Vestibular schwannoma (acoustic neuroma)
- John K Park, MD, PhD
John K Park, MD, PhD
- Santa Barbara Neuroscience Institute
- David M Vernick, MD
David M Vernick, MD
- Assistant Professor of Otolaryngology
- Harvard Medical School
- Naren Ramakrishna, MD, PhD
Naren Ramakrishna, MD, PhD
- Director of Neuro and Pediatric Radiation Oncology
- University of Florida Health Cancer Center at Orlando Health
- Professor of Radiation Oncology
- University of Central Florida College of Medicine
- Section Editors
- Jay S Loeffler, MD
Jay S Loeffler, MD
- Section Editor — Neurooncology
- Professor of Radiation Oncology
- Harvard Medical School
- Patrick Y Wen, MD
Patrick Y Wen, MD
- Section Editor — Neurooncology
- Professor of Neurology
- Harvard Medical School
Vestibular schwannomas (also known as acoustic neuromas, acoustic schwannomas, acoustic neurinomas, or vestibular neurilemomas) are Schwann cell-derived tumors that commonly arise from the vestibular portion of the eighth cranial nerve (figure 1).
Vestibular schwannomas account for approximately 8 percent of intracranial tumors in adults and 80 to 90 percent of tumors of the cerebellopontine angle (CPA). In comparison, they are rare in children, except for patients with neurofibromatosis type 2 (NF2). (See "Neurofibromatosis type 2".)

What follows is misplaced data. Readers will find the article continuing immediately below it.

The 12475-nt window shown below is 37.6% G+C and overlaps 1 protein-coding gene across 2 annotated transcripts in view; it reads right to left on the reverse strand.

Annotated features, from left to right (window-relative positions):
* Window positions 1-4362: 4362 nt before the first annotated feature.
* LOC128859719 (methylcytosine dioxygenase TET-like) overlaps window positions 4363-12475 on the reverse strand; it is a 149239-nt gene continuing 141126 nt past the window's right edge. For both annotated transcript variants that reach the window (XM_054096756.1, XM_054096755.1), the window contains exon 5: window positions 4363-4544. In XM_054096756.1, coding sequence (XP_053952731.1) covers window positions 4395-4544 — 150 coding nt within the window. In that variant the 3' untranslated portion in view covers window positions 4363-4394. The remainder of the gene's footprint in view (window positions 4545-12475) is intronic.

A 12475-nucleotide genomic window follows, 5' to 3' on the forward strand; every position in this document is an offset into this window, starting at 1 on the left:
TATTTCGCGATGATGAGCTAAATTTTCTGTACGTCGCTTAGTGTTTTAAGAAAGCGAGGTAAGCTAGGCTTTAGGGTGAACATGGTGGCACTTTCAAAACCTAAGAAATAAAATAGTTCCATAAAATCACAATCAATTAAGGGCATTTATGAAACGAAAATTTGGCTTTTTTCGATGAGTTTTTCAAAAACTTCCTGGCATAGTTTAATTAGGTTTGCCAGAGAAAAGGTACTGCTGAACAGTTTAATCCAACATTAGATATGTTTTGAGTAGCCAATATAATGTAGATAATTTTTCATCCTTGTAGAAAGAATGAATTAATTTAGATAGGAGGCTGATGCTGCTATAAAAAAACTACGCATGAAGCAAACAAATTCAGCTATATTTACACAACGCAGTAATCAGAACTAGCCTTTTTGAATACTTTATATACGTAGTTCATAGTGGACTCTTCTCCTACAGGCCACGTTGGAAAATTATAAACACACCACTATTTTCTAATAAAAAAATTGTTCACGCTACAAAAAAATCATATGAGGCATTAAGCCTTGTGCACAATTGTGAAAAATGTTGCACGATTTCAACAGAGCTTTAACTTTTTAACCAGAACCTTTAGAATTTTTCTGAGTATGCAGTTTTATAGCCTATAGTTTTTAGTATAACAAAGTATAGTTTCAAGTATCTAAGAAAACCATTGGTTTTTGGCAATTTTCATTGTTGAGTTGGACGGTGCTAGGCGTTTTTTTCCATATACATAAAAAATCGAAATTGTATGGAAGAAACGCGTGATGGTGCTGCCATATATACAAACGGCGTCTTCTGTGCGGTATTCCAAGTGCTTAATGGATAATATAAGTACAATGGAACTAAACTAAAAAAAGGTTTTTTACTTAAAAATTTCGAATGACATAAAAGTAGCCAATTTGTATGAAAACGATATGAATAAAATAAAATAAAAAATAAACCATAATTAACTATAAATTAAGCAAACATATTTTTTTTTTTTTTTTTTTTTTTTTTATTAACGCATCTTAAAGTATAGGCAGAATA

The epidemiology, pathogenesis, clinical presentation, diagnosis, and management of patients with vestibular schwannomas will be reviewed here.
The overall incidence of vestibular schwannomas is about one per 100,000 person-years. However, the incidence appears to be increasing, due at least in part to the incidental diagnosis of asymptomatic lesions with the widespread use of magnetic resonance imaging (MRI) and computed tomography [1,2]. As an example, a retrospective analysis of 46,000 MRI scans done for other reasons identified eight unsuspected vestibular schwannomas (0.02 percent) , and autopsy studies suggest that the prevalence may be even higher [3,4].
The median age at diagnosis is approximately 50 years . The tumors are unilateral in more than 90 percent of cases , affecting the right and left sides with equal frequency. Bilateral vestibular schwannomas are primarily limited to patients with neurofibromatosis type 2 . (See "Neurofibromatosis type 2", section on 'Vestibular schwannomas'.)To continue reading this article, you must log in with your personal, hospital, or group practice subscription. For more information on subscription options, click below on the option that best describes you:
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- PATHOGENESIS AND RISK FACTORS
- CLINICAL PRESENTATION
- Physical examination
- Vestibular testing
- - Surgical techniques
- - Outcomes
- - Other complications
- Radiation therapy
- - Stereotactic radiosurgery
- - Stereotactic radiotherapy
- - Proton beam therapy
- POSTTREATMENT FOLLOW-UP
- INFORMATION FOR PATIENTS
- SUMMARY AND RECOMMENDATIONS